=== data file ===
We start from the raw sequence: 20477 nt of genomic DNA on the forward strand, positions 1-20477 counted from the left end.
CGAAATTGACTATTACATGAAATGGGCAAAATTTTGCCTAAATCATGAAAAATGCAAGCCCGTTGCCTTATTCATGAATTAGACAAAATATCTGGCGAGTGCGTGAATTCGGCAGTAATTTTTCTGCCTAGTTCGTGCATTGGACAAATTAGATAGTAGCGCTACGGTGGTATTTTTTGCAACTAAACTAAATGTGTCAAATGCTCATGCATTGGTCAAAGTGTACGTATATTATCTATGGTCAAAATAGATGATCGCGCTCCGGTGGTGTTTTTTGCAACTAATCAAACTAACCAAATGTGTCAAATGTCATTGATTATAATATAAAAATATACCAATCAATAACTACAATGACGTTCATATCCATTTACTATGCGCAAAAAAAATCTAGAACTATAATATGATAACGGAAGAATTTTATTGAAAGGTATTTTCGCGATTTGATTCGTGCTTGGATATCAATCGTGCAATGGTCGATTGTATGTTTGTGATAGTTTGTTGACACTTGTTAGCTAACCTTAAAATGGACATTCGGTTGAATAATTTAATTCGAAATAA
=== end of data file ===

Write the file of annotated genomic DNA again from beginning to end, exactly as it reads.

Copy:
We start from the raw sequence: 20477 nt of genomic DNA on the forward strand, positions 1-20477 counted from the left end.
CGAAATTGACTATTACATGAAATGGGCAAAATTTTGCCTAAATCATGAAAAATGCAAGCCCGTTGCCTTATTCATGAATTAGACAAAATATCTGGCGAGTGCGTGAATTCGGCAGTAATTTTTCTGCCTAGTTCGTGCATTGGACAAATTAGATAGTAGCGCTACGGTGGTATTTTTTGCAACTAAACTAAATGTGTCAAATGCTCATGCATTGGTCAAAGTGTACGTATATTATCTATGGTCAAAATAGATGATCGCGCTCCGGTGGTGTTTTTTGCAACTAATCAAACTAACCAAATGTGTCAAATGTCATTGATTATAATATAAAAATATACCAATCAATAACTACAATGACGTTCATATCCATTTACTATGCGCAAAAAAAATCTAGAACTATAATATGATAACGGAAGAATTTTATTGAAAGGTATTTTCGCGATTTGATTCGTGCTTGGATATCAATCGTGCAATGGTCGATTGTATGTTTGTGATAGTTTGTTGACACTTGTTAGCTAACCTTAAAATGGACATTCGGTTGAATAATTTAATTCGAAATAA